Gravesham and Dartford council leaders John Burden and Jeremy Kite have both long called for Crossrail to be extended into north Kent.
They have previously said it would be “short-sighted” to ignore its potential given huge developments in the area such as Ebbsfleet Garden City.
Ebbsfleet is the UK’s latest garden city where there are plans to deliver 15,000 new homes and major economic opportunities.
Leader of Gravesham council John Burden (Lab) welcomed calls to extend Crossrail to north Kent and says it will support the government's own levelling-up agenda.
He said: “Together with other local authorities on the rail route between Abbey Wood and Gravesend, we have submitted what we believe is a compelling business case for the extension of the Elizabeth Line to Gravesham.
“The economic benefits this would bring to the borough and the potential to unlock and support new jobs and the development of the new homes we need to meet current government targets are entirely in line with the government’s own levelling-up agenda.
No decision has yet been taken on the bid but Cllr Burden added that he hoped for a "speedy and positive response from ministers".
Meanwhile, Dartford council leader Jeremy Kite also remains in favour of welcoming the scheme to Dartford.
But the Tory counterpart was cautious when it came to associated housing demand.
Cllr Kite said: "We have an interest in bringing Crossrail to Dartford but not if the price of doing that is lots of extra houses.
"We would love to have Crossrail but not at any cost."
Explaining his reasons, Cllr Kite said he was wary of "ending up like Lewisham" and south east London boroughs which had seen stations surrounded by large-scale high-rise developments.
Cllr Kite added: "We are having to put in a caveat which is we will welcome Crossrail if it does not lead to the overgeneration of buildings. We are not going to sell out the town."
However, it remains unclear if approved where the level of funding needed would come from.
In a Bexley council report published in November the council leader conceded "there may not be further progress until Transport for London’s future funding arrangements are determined".
The Mayor of London has previously backed an extension in principle but has not pledged any additional funding towards it.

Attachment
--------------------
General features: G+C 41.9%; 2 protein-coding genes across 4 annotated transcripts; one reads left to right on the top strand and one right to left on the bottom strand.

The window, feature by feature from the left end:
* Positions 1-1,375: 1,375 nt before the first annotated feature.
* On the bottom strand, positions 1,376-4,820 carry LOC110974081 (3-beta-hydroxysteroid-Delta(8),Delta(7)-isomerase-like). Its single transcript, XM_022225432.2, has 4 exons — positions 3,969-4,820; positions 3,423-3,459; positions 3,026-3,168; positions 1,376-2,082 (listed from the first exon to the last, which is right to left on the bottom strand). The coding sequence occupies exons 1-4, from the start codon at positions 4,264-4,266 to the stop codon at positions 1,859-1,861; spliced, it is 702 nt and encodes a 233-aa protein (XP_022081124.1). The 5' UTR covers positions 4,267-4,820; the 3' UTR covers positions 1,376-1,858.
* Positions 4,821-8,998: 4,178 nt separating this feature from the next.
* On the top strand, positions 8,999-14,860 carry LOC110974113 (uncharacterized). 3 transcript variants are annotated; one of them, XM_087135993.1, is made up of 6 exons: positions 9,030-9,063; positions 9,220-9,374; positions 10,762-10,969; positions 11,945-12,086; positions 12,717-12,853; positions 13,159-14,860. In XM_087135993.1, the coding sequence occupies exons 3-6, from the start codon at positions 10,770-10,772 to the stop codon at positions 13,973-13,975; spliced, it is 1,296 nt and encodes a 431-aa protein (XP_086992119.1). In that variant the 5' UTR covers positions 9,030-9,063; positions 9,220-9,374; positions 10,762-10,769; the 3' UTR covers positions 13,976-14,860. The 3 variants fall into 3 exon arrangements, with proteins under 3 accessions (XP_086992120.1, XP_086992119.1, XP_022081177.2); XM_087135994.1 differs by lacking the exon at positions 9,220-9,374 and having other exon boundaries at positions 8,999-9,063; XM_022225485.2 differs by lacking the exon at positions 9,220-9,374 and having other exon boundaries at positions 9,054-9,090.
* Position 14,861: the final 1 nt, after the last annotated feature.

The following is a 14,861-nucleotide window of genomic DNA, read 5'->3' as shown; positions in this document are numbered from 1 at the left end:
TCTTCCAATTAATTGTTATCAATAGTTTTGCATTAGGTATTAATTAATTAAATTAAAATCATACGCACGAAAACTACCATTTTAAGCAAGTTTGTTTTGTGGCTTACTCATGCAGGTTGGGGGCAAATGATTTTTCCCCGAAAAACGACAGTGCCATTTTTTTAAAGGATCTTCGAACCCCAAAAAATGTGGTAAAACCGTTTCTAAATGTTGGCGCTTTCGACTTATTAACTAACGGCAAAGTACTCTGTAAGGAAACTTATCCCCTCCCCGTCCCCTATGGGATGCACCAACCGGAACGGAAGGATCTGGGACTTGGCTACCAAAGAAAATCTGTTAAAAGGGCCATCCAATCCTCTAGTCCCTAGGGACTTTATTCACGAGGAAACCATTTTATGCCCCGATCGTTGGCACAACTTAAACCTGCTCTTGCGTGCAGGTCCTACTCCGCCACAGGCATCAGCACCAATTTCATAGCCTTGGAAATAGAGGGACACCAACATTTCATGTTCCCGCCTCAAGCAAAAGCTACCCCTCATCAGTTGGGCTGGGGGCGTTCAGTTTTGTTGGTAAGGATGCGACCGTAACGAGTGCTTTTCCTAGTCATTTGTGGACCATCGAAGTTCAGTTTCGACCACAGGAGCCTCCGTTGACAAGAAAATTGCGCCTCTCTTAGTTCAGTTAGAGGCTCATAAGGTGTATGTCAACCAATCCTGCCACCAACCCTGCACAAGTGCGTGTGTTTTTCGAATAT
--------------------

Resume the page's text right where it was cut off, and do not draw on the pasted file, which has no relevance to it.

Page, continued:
In 2020, Kent County Council (KCC) launched its rail action plan for 2021 to 2030 stating its intention to provide a "substantial contribution" towards public transport infrastructure in north Kent.
This includes the likely extension of London's Crossrail service from Abbey Wood to Ebbsfleet, Swanscombe and Gravesend.
Kent's transport planner alluded to an expansion but said it could be financially dependent on contributions from the London Resort theme park which is earmarked to be built close-by.
However, concerns have been raised about the impact of the multi-billion pound entertainment centre on existing transport infrastructure in the area, including motorways, local roads, and train stations, including Ebbsfleet and Swanscombe.
In a further twist, plans for the London Resort – to be built on parts of a protected nature site – were withdrawn as a result of the classification of Tilbury as a new Freeport.
Even if funding can be secured, proposals for an extended Elizabeth Line are unlikely to be delivered before the mid-2030s at the very earliest.
The future of train services in Kent including Eurostar services at Ebbsfleet also remains uncertain.
Crossrail is being launched in three separate sections.
The next section is expected to be in autumn 2022 when services from Reading and Heathrow will operate through central London and access the new Elizabeth Line central section stations to Abbey Wood.
The final milestone will be no later than May 2023 when the final timetable will be in place.
Speaking ahead of the opening, Boris Johnson said: “We’ve completed Crossrail but frankly there is more that we should be doing.”